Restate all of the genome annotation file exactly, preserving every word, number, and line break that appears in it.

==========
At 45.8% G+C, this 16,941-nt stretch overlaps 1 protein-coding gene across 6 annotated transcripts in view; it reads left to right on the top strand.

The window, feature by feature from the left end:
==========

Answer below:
At 45.8% G+C, this 16,941-nt stretch overlaps 1 protein-coding gene across 6 annotated transcripts in view; it reads left to right on the top strand.

The window, feature by feature from the left end: